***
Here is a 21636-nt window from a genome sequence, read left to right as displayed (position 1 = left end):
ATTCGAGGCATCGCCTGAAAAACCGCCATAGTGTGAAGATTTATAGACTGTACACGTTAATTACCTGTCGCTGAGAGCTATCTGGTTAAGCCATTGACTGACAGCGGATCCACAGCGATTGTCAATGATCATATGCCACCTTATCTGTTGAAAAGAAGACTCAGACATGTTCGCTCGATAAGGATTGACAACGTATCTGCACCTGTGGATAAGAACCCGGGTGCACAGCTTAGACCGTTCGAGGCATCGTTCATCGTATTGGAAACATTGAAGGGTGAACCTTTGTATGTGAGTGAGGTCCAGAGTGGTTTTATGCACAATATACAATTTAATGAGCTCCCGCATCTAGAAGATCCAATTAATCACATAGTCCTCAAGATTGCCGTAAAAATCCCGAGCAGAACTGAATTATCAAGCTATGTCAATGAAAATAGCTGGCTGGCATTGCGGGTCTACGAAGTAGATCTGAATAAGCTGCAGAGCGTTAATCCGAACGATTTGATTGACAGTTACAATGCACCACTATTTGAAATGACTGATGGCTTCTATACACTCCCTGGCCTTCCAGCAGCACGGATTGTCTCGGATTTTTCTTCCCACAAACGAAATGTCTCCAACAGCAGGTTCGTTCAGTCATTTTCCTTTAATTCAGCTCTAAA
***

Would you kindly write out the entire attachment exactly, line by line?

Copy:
Here is a 21636-nt window from a genome sequence, read left to right as displayed (position 1 = left end):
ATTCGAGGCATCGCCTGAAAAACCGCCATAGTGTGAAGATTTATAGACTGTACACGTTAATTACCTGTCGCTGAGAGCTATCTGGTTAAGCCATTGACTGACAGCGGATCCACAGCGATTGTCAATGATCATATGCCACCTTATCTGTTGAAAAGAAGACTCAGACATGTTCGCTCGATAAGGATTGACAACGTATCTGCACCTGTGGATAAGAACCCGGGTGCACAGCTTAGACCGTTCGAGGCATCGTTCATCGTATTGGAAACATTGAAGGGTGAACCTTTGTATGTGAGTGAGGTCCAGAGTGGTTTTATGCACAATATACAATTTAATGAGCTCCCGCATCTAGAAGATCCAATTAATCACATAGTCCTCAAGATTGCCGTAAAAATCCCGAGCAGAACTGAATTATCAAGCTATGTCAATGAAAATAGCTGGCTGGCATTGCGGGTCTACGAAGTAGATCTGAATAAGCTGCAGAGCGTTAATCCGAACGATTTGATTGACAGTTACAATGCACCACTATTTGAAATGACTGATGGCTTCTATACACTCCCTGGCCTTCCAGCAGCACGGATTGTCTCGGATTTTTCTTCCCACAAACGAAATGTCTCCAACAGCAGGTTCGTTCAGTCATTTTCCTTTAATTCAGCTCTAAA